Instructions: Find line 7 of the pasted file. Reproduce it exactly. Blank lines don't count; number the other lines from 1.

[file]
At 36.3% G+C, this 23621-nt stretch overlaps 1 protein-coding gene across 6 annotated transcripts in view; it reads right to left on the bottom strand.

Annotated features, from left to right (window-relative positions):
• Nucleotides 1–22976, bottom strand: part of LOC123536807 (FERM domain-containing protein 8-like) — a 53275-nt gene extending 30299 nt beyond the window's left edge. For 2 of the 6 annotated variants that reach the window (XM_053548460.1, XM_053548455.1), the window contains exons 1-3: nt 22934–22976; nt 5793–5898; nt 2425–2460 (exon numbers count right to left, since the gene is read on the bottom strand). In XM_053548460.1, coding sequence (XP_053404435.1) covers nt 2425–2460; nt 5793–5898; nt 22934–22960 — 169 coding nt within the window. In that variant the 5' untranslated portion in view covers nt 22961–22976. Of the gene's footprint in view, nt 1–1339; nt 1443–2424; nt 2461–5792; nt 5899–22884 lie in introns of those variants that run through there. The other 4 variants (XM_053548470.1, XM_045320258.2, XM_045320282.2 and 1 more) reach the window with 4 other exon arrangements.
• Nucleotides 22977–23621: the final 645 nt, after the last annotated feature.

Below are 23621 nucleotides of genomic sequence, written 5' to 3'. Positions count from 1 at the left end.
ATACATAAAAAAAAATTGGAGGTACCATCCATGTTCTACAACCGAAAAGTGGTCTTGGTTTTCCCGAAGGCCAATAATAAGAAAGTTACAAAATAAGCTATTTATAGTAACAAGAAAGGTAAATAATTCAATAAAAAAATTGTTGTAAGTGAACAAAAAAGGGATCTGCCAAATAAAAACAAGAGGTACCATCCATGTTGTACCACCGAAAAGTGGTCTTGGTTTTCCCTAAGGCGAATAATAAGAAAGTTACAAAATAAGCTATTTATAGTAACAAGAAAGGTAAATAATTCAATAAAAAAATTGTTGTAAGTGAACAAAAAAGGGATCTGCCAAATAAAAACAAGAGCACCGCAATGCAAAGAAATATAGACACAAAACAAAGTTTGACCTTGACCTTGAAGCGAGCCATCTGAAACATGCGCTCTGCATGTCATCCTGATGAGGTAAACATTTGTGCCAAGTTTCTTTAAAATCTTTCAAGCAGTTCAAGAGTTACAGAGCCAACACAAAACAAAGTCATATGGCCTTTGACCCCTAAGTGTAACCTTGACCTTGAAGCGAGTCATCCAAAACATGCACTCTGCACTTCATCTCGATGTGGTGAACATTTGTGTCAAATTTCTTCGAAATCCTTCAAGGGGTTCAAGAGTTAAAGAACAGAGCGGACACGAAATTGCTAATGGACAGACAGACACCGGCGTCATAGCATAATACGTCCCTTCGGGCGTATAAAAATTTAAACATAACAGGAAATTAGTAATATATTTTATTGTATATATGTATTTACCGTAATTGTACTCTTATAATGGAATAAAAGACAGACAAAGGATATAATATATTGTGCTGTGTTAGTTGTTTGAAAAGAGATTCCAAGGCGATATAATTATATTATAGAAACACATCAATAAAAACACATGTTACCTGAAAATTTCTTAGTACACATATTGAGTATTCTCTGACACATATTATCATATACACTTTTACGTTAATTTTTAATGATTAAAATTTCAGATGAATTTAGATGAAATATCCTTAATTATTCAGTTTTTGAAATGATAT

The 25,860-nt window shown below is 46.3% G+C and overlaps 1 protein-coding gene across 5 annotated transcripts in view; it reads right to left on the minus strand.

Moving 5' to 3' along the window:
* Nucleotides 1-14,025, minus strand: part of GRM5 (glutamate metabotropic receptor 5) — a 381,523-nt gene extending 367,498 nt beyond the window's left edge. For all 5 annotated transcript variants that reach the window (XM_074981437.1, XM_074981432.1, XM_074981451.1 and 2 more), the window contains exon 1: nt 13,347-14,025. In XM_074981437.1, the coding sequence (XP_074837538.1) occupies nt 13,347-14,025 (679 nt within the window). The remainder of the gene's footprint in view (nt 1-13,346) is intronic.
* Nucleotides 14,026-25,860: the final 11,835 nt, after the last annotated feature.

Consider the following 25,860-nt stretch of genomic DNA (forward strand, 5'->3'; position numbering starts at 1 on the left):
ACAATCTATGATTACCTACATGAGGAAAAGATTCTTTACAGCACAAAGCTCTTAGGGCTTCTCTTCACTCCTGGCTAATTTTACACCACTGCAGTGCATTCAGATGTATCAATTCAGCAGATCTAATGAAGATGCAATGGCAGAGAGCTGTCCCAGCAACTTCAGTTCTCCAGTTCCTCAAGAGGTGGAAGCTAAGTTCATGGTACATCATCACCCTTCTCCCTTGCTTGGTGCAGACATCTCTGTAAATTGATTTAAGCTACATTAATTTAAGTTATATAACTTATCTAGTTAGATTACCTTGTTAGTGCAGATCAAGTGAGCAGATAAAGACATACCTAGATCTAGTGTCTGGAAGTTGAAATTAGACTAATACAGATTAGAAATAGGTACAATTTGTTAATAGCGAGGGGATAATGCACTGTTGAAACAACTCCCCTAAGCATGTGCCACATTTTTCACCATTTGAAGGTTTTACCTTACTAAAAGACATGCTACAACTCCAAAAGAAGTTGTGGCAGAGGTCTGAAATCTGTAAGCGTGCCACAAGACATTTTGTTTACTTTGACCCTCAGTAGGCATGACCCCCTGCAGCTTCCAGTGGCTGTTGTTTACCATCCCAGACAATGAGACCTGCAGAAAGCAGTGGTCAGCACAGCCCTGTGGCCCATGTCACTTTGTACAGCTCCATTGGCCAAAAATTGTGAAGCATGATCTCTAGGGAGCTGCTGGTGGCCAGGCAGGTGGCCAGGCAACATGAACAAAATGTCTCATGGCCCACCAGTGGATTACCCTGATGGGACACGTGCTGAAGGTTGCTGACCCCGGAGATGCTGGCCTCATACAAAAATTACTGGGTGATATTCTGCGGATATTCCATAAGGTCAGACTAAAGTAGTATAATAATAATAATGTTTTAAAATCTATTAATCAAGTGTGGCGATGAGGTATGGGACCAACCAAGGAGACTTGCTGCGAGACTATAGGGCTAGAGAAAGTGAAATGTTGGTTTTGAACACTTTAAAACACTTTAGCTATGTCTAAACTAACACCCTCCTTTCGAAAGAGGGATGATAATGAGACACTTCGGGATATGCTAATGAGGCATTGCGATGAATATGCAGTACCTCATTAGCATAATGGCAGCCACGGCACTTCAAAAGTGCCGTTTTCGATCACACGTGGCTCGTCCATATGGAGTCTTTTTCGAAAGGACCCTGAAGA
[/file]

The 25,860-nt window shown below is 46.3% G+C and overlaps 1 protein-coding gene across 5 annotated transcripts in view; it reads right to left on the minus strand.